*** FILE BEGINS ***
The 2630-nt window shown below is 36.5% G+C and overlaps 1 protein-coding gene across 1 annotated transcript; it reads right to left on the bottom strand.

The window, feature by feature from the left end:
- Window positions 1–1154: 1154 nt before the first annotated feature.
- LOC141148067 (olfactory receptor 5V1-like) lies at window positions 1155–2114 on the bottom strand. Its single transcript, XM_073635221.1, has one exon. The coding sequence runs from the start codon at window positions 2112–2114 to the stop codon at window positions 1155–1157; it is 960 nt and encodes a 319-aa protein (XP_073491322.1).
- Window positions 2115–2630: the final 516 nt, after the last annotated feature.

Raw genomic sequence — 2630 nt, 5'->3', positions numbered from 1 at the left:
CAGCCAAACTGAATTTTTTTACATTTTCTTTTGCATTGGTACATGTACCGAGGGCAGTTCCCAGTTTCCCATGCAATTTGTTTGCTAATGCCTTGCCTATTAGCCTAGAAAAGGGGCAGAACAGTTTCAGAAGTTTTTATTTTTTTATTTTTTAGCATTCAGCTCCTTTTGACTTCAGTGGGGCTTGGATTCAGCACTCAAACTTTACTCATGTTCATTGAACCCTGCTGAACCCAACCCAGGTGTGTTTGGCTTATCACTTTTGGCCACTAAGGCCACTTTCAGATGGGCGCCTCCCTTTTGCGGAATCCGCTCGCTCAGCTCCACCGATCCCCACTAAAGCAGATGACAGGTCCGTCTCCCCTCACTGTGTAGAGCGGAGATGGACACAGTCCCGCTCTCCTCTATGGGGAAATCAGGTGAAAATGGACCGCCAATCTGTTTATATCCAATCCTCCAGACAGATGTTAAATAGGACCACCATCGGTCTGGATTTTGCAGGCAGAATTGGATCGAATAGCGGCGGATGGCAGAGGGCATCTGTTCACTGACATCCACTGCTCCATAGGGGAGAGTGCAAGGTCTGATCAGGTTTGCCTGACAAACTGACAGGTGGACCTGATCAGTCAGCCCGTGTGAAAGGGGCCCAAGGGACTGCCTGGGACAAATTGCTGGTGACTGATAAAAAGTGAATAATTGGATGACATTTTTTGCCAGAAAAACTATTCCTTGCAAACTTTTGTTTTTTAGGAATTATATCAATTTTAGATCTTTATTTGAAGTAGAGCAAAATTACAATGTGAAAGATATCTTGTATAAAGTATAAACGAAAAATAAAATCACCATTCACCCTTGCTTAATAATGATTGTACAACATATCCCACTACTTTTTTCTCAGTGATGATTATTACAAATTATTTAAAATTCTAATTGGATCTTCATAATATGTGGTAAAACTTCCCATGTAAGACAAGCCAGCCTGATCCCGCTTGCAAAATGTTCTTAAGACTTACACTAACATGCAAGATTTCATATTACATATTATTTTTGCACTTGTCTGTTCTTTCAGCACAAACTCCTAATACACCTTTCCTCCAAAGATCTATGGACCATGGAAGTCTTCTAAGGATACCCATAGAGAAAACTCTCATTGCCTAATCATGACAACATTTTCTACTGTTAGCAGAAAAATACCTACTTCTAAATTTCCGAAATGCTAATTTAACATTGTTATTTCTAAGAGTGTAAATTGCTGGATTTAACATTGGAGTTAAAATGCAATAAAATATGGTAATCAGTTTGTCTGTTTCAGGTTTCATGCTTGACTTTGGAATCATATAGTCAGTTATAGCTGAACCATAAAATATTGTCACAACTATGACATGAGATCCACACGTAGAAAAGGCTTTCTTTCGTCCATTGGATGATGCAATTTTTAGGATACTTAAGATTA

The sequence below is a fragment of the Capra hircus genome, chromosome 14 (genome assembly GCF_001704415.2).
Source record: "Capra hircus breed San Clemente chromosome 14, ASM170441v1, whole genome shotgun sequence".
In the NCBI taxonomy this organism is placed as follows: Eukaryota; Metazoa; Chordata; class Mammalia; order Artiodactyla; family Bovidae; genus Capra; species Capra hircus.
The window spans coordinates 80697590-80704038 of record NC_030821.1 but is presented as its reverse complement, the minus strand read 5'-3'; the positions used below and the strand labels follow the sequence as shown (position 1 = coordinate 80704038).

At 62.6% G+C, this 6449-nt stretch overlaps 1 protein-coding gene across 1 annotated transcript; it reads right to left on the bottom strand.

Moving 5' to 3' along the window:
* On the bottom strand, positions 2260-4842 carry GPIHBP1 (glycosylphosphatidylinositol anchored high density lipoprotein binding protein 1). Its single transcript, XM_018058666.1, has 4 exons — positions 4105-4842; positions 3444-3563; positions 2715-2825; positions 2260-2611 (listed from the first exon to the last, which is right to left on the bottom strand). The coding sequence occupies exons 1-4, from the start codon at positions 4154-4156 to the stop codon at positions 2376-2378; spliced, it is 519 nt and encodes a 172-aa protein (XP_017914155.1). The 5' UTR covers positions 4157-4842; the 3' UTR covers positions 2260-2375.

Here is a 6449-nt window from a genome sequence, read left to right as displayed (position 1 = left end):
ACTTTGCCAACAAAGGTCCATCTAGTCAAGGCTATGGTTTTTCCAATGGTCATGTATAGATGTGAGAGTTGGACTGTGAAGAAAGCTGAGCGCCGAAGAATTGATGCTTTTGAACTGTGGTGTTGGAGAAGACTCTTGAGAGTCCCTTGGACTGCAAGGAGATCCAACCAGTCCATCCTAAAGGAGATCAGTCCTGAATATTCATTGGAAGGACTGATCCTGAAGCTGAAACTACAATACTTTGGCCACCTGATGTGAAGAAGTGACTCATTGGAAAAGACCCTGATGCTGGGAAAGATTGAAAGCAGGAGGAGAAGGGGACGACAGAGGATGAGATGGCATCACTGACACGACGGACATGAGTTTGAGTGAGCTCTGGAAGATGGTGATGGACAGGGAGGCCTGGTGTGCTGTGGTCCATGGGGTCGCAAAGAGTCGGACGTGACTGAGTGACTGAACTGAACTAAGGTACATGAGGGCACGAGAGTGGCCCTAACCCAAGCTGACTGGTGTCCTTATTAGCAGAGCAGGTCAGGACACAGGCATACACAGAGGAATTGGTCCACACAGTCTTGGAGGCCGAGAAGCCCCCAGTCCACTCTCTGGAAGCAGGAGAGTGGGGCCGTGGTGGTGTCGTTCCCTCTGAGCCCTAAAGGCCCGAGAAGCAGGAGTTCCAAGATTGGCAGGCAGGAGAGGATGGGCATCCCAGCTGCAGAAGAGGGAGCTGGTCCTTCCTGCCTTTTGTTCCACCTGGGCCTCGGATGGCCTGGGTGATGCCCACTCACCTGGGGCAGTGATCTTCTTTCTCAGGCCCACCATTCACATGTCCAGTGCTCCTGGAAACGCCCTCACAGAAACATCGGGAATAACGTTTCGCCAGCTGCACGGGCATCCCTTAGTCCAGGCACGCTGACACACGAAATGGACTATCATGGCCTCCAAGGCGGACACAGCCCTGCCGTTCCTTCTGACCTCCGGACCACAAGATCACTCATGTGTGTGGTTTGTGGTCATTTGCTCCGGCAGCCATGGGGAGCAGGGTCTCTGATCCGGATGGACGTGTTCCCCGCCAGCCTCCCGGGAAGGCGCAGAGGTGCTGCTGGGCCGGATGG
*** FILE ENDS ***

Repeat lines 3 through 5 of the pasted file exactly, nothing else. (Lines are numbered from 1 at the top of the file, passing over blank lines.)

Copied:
- Window positions 1–1154: 1154 nt before the first annotated feature.
- LOC141148067 (olfactory receptor 5V1-like) lies at window positions 1155–2114 on the bottom strand. Its single transcript, XM_073635221.1, has one exon. The coding sequence runs from the start codon at window positions 2112–2114 to the stop codon at window positions 1155–1157; it is 960 nt and encodes a 319-aa protein (XP_073491322.1).
- Window positions 2115–2630: the final 516 nt, after the last annotated feature.